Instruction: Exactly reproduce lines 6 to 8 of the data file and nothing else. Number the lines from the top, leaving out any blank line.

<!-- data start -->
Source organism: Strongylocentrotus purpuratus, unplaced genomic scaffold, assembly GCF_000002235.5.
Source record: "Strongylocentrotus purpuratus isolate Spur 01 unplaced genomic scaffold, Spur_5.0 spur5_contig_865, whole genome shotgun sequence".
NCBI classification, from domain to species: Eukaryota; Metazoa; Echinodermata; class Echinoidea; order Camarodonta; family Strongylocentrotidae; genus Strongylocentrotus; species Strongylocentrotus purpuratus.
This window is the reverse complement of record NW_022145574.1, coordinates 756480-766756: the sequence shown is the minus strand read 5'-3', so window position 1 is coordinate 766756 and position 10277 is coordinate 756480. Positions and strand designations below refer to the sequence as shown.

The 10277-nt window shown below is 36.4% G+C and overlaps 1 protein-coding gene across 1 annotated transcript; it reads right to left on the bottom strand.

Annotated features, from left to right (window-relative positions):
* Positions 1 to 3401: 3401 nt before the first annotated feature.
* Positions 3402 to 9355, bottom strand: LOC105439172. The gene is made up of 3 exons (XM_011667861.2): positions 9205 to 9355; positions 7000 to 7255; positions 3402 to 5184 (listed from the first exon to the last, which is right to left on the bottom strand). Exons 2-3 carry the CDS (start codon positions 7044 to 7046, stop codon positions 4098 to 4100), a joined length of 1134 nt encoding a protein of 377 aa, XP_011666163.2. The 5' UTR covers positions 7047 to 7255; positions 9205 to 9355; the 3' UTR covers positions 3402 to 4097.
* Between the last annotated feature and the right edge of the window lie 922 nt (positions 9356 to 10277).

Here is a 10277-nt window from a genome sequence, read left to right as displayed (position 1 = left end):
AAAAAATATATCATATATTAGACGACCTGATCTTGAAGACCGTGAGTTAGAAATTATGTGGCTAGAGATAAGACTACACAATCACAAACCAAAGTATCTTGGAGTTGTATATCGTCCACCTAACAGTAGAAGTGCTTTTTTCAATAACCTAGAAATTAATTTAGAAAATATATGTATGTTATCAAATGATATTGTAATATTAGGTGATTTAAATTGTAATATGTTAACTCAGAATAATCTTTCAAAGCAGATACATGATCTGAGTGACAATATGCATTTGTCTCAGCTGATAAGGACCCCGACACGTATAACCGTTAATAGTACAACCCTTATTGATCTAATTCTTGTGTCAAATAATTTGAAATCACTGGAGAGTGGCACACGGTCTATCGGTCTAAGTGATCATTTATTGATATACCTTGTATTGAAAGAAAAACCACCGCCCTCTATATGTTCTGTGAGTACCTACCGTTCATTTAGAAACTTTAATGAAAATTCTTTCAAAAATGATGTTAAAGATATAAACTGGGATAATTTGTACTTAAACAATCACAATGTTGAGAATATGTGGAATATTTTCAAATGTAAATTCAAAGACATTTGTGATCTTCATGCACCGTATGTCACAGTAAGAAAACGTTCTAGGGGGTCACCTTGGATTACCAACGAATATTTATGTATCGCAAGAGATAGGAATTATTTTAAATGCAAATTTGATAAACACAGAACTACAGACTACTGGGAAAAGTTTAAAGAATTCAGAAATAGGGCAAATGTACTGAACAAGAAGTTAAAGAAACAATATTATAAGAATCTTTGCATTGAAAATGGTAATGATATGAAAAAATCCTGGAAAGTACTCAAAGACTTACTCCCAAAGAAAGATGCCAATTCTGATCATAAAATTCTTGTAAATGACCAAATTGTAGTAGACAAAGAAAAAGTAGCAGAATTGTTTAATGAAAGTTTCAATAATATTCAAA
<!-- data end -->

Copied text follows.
Annotated features, from left to right (window-relative positions):
* Positions 1 to 3401: 3401 nt before the first annotated feature.
* Positions 3402 to 9355, bottom strand: LOC105439172. The gene is made up of 3 exons (XM_011667861.2): positions 9205 to 9355; positions 7000 to 7255; positions 3402 to 5184 (listed from the first exon to the last, which is right to left on the bottom strand). Exons 2-3 carry the CDS (start codon positions 7044 to 7046, stop codon positions 4098 to 4100), a joined length of 1134 nt encoding a protein of 377 aa, XP_011666163.2. The 5' UTR covers positions 7047 to 7255; positions 9205 to 9355; the 3' UTR covers positions 3402 to 4097.